Arts Council England (ACE) has backed the speech culture secretary Maria Miller’s speech made yesterday (24th April), where she insisted that the arts must be valued on their economic benefits.
Speaking at the British Museum, Miller said: “In an age of austerity, when times are tough and money is tight, our focus must be on culture’s economic impact. To maintain the argument for continued public funding, we must make the case as a two-way street. We must demonstrate the healthy dividends that our investment continues to pay.”
In her speech, she argued that the best way to protect arts funding was to prove “the value of culture to our economy”, and listed examples of successful arts ventues spreading internationally, such as the Hay Festival establishing itself in India. She urged arts and cultural leaders to “build resilience, self-confidence and self-reliance” and position themselves “squarely within the visitor economy” as well as looking for international opportunities.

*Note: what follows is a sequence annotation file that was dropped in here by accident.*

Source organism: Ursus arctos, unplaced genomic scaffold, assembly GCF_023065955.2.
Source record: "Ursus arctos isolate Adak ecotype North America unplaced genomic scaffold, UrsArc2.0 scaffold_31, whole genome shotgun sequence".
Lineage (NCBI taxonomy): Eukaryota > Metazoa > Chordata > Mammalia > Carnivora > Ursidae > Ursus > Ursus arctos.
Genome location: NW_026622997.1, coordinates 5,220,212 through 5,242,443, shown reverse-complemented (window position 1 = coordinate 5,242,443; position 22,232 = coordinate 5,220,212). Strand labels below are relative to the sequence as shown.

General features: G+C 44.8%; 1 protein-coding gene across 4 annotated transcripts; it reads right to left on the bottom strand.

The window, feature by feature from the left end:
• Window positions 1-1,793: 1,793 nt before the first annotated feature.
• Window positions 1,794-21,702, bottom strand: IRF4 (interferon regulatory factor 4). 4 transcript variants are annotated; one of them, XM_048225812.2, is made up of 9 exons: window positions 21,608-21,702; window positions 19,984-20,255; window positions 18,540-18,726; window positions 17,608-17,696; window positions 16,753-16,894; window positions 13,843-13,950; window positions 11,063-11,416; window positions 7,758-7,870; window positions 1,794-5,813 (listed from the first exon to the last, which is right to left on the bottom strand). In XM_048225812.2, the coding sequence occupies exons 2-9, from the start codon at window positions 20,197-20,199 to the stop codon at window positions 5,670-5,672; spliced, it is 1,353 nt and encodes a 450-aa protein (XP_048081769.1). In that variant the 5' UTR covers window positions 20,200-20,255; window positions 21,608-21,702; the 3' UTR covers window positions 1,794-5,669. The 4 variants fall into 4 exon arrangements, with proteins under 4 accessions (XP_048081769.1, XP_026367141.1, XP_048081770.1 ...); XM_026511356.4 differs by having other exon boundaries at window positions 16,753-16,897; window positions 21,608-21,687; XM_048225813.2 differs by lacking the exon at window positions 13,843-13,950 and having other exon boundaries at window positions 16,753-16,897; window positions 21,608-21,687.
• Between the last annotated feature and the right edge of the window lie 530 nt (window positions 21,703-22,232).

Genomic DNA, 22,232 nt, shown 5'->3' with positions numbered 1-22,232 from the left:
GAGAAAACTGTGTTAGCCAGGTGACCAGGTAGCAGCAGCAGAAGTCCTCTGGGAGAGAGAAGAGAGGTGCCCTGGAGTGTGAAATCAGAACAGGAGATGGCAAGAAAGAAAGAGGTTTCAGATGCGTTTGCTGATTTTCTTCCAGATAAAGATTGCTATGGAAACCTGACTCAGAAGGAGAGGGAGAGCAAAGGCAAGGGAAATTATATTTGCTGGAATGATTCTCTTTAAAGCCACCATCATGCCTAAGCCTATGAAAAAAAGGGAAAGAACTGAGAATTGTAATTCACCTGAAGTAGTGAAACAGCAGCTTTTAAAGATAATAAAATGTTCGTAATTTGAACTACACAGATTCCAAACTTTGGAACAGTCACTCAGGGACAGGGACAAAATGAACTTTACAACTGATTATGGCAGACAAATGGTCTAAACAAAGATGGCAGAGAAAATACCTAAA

Sir Peter Bazalgette, chair of ACE said: “As the Secretary of State says, we do need to make the economic case.” He went on to add: “while doing so, we won't forget that it is not all about money".
He also said that ACE will soon publish research that proves arts and culture provides half a percent of all employment in England and is one of the top 15 export products, while receiving less that a tenth of one percent of government funding. He said: “Every civilised society in man's history has felt the need to express and enjoy itself through music, through performance, storytelling or visual works of art. We are no different and the other vital return on the government's investment is that it enables this need to be met for many, not for the few.”
However, former ACE chair Dame Liz Forgan told BBC Radio 4's "World at One" yesterday: "The danger in what she is saying is that people actually start to believe that because art produces huge economic benefits, we should start directing our investment in culture for its commercial potential.
"That's not only philistine, it's self-defeating, because then you get accountants making artistic decisions, which is as silly as having artists making accounting ones. If you start to invest in art because of an identified commercial outcome, you will get worse art and therefore we will get a worse commercial outcome."